These “pumpkins” are 5000 gallon tanks put in place around a residence in Pacheco Canyon. | Leah Cantor

Baca's tour continued up 102 toward the area treated with prescribed burns in May 2019, stopping along the way to examine the sprinklers and 5,000 gallon "pumpkin" water tanks set up around a home in the Pacheco Canyon to prepare for any potential fire activity in the canyon, though Baca says at this point it's unlikely.

Engines and firefighters are stationed at the other homes in the canyon.

Rian Ream, one of the men who conducted the 550 acre prescribed burn in 2019, meets us further up the road at a point where the wildfire descended to the edge of the prescribed burn area. Ream conducted the burn as part of the Santa Fe Mountains Landscape Resiliency Project—a long-term endeavor by the Forest Service to treat a large swath of land in the area with prescribed burns and thinning in order to improve the health of the forest and protect treasured recreation areas and tribal lands.

When the wildfire hit the prescribed burn area, there was not enough fuel for it to burn out of control. Firefighters were easily able to use the prescribed burn area to control the wildfire and guide it down along hand lines towards the bottom of the hill, says Ream.

"I don't want my kids to grow up to see nothing here but brush oak and black sticks on these hills; I want them to see trees and wildlife," he tells SFR , explaining that though fires should naturally occur every five to ten years, fire suppression policy stopped fires from passing through most of this forest for the last 100 years. Now the forests are overgrown and dense with dry fuel that creates dangerous wildfire conditions. "Prescribed burns are the greatest tool we have to protect the forests at this point," he says.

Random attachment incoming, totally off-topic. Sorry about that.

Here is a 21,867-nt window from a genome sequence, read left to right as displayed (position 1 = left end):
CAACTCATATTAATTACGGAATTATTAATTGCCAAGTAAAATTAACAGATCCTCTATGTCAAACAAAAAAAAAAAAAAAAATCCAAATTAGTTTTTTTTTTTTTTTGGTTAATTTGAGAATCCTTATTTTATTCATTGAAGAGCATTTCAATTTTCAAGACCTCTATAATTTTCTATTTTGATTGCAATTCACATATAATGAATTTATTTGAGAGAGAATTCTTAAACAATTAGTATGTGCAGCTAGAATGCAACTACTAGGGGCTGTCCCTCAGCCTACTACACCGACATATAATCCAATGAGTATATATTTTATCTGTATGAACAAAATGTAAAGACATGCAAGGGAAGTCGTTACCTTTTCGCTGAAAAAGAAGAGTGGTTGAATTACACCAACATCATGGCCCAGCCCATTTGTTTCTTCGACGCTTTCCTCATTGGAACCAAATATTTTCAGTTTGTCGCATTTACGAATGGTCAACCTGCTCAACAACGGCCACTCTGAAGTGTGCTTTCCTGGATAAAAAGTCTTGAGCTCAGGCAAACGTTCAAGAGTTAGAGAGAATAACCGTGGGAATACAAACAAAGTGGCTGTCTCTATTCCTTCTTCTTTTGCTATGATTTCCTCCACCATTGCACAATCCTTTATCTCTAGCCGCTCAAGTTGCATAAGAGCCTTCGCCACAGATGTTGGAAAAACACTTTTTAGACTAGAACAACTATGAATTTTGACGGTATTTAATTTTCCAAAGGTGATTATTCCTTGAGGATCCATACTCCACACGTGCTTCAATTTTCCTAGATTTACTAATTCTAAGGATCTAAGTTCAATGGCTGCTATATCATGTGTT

Where the fire brushed up against the road, only the forest floor is charred. It would be easy to drive by and barely notice that any fire had happened here at all—the tops of the trees are still green, and even some of the scrubby oak on the ground remains untouched between small piles of ash. In the prescribed burn area, trees have open spaces between them, and while some branches that burned last year remain red and deadened, the trees themselves are still alive.

"We've been on the defense in fighting forest fires for so long," says Ream. "With projects like this we really can be on the offense. The long term goal is to get the forest back to a place where low intensity fires are a regular part of a healthy ecosystem."

Crews cleared a hand line that separates the 2019 prescribed burn area to the right from the subdued flames of the forest fire to the left. Though both sides have burned, both are still green and alive.
Crews cleared a hand line that separates the 2019 prescribed burn area to the right from the subdued flames of the forest fire to the left. Though both sides have burned, both are still green and alive. | Leah Cantor

This kind of low intensity burn is exactly what the crews hope to ignite all along the western edge of the fire, says Baca on the way back. It's very different than the acres upon acres of barren, black and ashy hillsides in the Rio en Medio drainage where the fire burned hottest. He shows me a video he took on his iPhone from a plane as he flew over the fire on the first day he arrived on scene with the type 2 team. The sight of so much blackened land as seen from above comes as a shock after watching tame little flames smolder beneath still-green oak brush off the 102.

Baca reassures me that this type of destruction is likely over for this particular fire. The Forest Service has an interactive map that shows the fire progression here. He says he expects crews will add at least another 1,000 acres of controlled backburn to the overall acreage of the fire. But if it looks anything like the fire line where the Medio Fire kissed the 102, in time it might hardly bear a scar.

Leah Cantor